Have you watched Deadly Class yet? If not, you really should, unless you hate fun. Or maybe you’re morally opposed to teenaged assassins learning how to get stabbier, so if that’s the case go ahead and sit this out. But if watching cool, hip teen assassins get off the mope wagon and get hill crazy sounds like your cup of tea, here’s 7 reasons why SYFY needs to get this amazing show renewed for a second season before I run out of tears.
Deadly Class in a World of its Own
Deadly Class takes place in 1987, during the waning years of the Reagan administration and the rise of the social disaffection many of the soon to be dubbed Generation X were feeling towards society. The show largely focuses on the goings-on at a boarding school… for assassins.
Kings Dominion is a finishing school for assassins. Located in San Francisco, California, Kings Dominion is managed under the watchful eye of Master Lin and his legion of Murder Monks.
Leading crime families from around the world send their children to Kings Dominion to learn the art of assissination, murder, and general kill craft. Those students are called Legacy students, and the legacies go to great lengths to keep each other at bay.
Master Lin also recruits kids without prominent families to Kings, but these “Rats” have it pretty rough from the beginning. The Legacy students bully the rats incessantly, and few rats are expected to survive the Great Freshman Exam.
Kings Dominion Atelier of the Deadly Arts has no association with the Kings Dominion Amusement Park in Doswell, Virginia, as far as I know.
Deadly Class features an ensemble cast unlike any I have seen in a long time. The younger cast members are believable in their roles, mostly because they aren’t a bunch of 30 year old actors playing at being teenagers. Benjamin Wadsworth plays Marcus, a conflicted kid with a poet’s heart, sick of violence and pretentiousness in the world, and yet… he’s a killer; Liam James plays Billy; a good kid who was sold to a boarding school for assassins by the mob; Luke Tennie plays Willie, a supposed gang-banger who is hiding his pacifism; Lana Condor is Saya, a Yakuza princess who may be the deadliest killer on earth; María Gabriela de Faría plays Maria, an assassin from Mexico who dresses in Day of the Dead makeup when she’s on the hunt.
Each and every one of the primary actors plays real, living, breathing people. Each one of these kids feels fully fleshed out from the first episode. Marcus is pretentious as hell, but he knows it, and even jokes about it. Billy’s pain over his dad’s abuse is palpable; Saya’s rebellion from her family doesn’t feel like a part. Willie is split between his duty to his family, his loyalty to his friends, and his strong desire to run off with his girlfriend. It all feels very, very real.
Then you get to Benedict Wong, who plays Master Lin, the enigmatic headmaster of Kings Dominion. There is a slowly simmering fury raging under the surface of a brutal benevolence: you can never tell what Lin’s motivation is, whether he wants the kids to survive, or if he’s using them as pawns for some secret agenda of his own. Wong plays Lin with a stretched-thin kindness, one that feels like it could snap and bring forth a torrent of rage and pain. It’s terrifying at times.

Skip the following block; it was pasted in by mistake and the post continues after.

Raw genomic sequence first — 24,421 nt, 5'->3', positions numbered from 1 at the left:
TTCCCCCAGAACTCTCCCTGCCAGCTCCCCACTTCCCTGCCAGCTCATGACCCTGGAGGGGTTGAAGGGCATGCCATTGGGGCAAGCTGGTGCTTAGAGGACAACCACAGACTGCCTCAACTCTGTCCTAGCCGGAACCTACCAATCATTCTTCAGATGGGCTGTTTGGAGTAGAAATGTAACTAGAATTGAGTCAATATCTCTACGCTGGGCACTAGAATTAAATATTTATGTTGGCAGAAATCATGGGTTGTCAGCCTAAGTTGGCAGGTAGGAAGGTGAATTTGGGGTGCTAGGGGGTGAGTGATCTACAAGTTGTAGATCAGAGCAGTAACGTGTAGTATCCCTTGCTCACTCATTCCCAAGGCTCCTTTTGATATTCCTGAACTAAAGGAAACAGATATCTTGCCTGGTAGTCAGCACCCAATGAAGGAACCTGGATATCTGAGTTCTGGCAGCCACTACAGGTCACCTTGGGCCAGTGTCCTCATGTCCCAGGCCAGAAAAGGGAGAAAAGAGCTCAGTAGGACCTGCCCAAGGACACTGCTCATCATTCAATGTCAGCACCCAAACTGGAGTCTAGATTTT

The supporting cast is equally brilliant, and you find yourself wishing they were on more. Taylor Hickson’s Petra is the perfect goth dream-girl, but there is an edge and wit to her that cuts thin. Sean Depner’s portrayal of Viktor, a spoiled, pompous Russian sack of muscle is hysterically funny at times, but he’s a beast in a fight. Siobhan Williams plays Brandy, an obnoxious southern white supremacist that fights in a cheer-leader uniform.
Party Like it’s 1987
A lot of ’80s centric movies and TV shows focus on the New-Wave glitz that permeated the decade, or focus on bubble-gum acts like Madonna and Wham! for their soundtracks. Deadly Class dives head-first into music that fits each character, with bands like The Smiths, Siouxsie and the Banshees, Depeche Mode, and Love and Rockets sharing the same soundscape as Dead Kenndys, Iron Maiden, Agent Orange, Public Enemy, and Fugazi.
Each episode of Deadly Class is named after a song from the ’80s, and those songs flavor the episodes they grace. It’s an amazingly well curated collection of music, and you can check out the playlist here.
There have been some brilliant villains in Deadly Class so far, from the intense, steady menace of Chico (Michel Duval), Maria’s boyfriend and Marcus’ worst nightmare. Duval is quiet, unbridled rage, with a swagger and charm that can’t be beat.
Then there’s the Kuroki brothers, a pair of brutal Japanese enforcers who come to Kings Dominion to capture Saya. They are sharp dressers, and wear some pretty spiffy masks to boot!
Chester “F***face” Wilson (Tom Stevens) is probably the biggest bad of the season, and has a serious bone to pick with Marcus. He’s also obsessed with gaining the fame he thinks Marcus has stolen from him, and has embarked on a murder spree (with the help of his hillbilly cousins) with the goal of getting invited to be on Donahue. Stevens is amazing in the part, with a beautiful singing voice, too. His talks with Chico are some of the best- and most horrific- scenes in the series.
But the real menace of Deadly Class, at least in season one, was the Scorpio Slasher, brilliantly brought to life by French Stewart. The Slasher is a teacher at Kings Dominion, and he’s not at all impressed by the student body:
SAVE DEADLY CLASS!
There’s not a lot fans of Deadly Class can do right now, other than bugging SYFY nearly daily to get the show renewed. There is a petition circulating right now that is hoping to spread the word a bit, too, and you can find that here.
You can catch the entire first season of Deadly Class on SYFY on demand through your local cable or internet provider.